Brandon Jennings’ next step is a big one. In all actuality, every move Jennings makes in the 2012-13 season is vital to his future in the NBA. Come summer 2013, the current Milwaukee Bucks point guard will be a restricted free agent tasked with the decision of taking the extra money available through signing an extension with his current team or exploring his worth on the free agent market after playing out a final season in Wisconsin.
First, the facts.
- Barring trade agreements, franchises never draft with the intention of letting a player go to another team. They imagine each young player selected as a building block or potential game-changer. This remains true to this day, and was the case when the Bucks’ front office chose Jennings with the tenth-overall pick in the 2009 draft.
- After committing to play basketball at the University of Southern California and, later, the University of Arizona, Jennings decided to gain experience by bypassing college to play professionally in Europe, with an ultimate goal of making an NBA roster. Of course, the move also allowed him to profit from his on-court talents rather than languish in the NCAA as a student-athlete with no major source of income.
- Jennings is on-record saying that he’s “doing [his] homework on big market teams,” but is not ruling out a long-term deal that would keep him running the show in BMO Harris Bradley Center.
The last point is the most shaking for the Bucks organization and fans, especially since Jennings made the statement less than a week after a dispirited performance against the Phoenix Suns in February, a game in which he attempted only four field goals while being guarded by noted defensive stalwart Steve Nash. According to reliable sources, including head coach Scott Skiles, Jennings seemed like someone who wanted to be elsewhere. Whether or not that was the case during the game itself is anyone’s guess.
At the time, Jennings was likely dejected after missing out on an All-Star selection – an offseason goal he had set for himself – so the actions and words could merely be the result of youthful hubris or hope that is not quite in line with reality.
Through Andrew Bogut’s injuries and eventual shipment to the Golden State Warriors, and general manager John Hammond’s Stephen Jackson-as-mentor experiment – to mention just two items of note – Jennings’ time in the spotlight has been a push, not overly positive or negative. There was the seven-game series against the Atlanta Hawks in his rookie year, but things have been considerably rockier over the previous two seasons.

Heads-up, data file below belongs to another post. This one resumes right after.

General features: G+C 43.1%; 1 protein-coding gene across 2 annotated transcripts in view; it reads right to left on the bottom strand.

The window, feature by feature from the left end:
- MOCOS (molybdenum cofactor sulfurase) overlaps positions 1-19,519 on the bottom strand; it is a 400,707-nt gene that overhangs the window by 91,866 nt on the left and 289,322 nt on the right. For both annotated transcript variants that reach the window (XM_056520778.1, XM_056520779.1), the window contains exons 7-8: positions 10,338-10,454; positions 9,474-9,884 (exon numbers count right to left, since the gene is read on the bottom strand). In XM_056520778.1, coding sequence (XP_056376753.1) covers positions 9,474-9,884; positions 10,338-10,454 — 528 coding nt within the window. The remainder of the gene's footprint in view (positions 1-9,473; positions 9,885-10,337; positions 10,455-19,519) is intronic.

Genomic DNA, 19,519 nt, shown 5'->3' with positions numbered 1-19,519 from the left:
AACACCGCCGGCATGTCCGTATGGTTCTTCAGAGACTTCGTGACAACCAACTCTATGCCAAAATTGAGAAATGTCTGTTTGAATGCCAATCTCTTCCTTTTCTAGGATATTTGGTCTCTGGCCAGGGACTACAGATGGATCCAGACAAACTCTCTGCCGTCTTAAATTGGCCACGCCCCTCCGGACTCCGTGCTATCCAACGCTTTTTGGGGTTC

If his open secret was that he wanted to return to his native Los Angeles and for one the NBA’s most storied franchises alongside arguably the best shooting guard in league history, that dream was quashed for the foreseeable future when the Lakers acquired the guy who maybe (doubtfully) shut Jennings down on that night seven months ago.
That buys the Bucks some time. At minimum, one season to entice Jennings to stay the course in a small market and keep faith that the right pieces are being arranged to make a proper run into the postseason. To satiate a big personality’s appetite for success and, maybe more importantly, attention.
The onus is not just the Bucks’ to carry, though. In May, a Racine Journal-Times correspondent quoted Hammond as saying extending Jennings “is not something [the Bucks] have to do.” The quote is innocuous enough standing alone, but accompanied by a narrow playoff miss and what the young guard has said, there is trouble to be brewed if someone is willing to put forth the effort.
There will be teams in need of point guards next summer, though, with Dallas looking like the biggest market with a spot to fill. JaVale McGee’s $44 million windfall in Denver is the most recent testament to an adage about being paid for potential rather than production. Jennings is used to playing starter’s minutes and is a known talent when it comes to filling the hoop. If he flashes a bigger repertoire of tricks in any portion of his game, and if there is any question of his loyalty to the Bucks afterward, there could be reservations in the front office about matching the sizable offer sheets that would arrive from other franchises. There’s also the prospect of two more seasons, after which Jennings would be free to make his own call in the free agent market.
It is fatalistic to assume a departure this far in advance, but given past actions – furtiveness when it came to choosing a college and then scooping cash overseas, the disposition displayed after a loss that could have been different if a poor shooter hadn’t jacked three triples against a lax defender – there shouldn’t be any surprise if Jennings brings back the high-top fade in time to show it off to complement a new color scheme.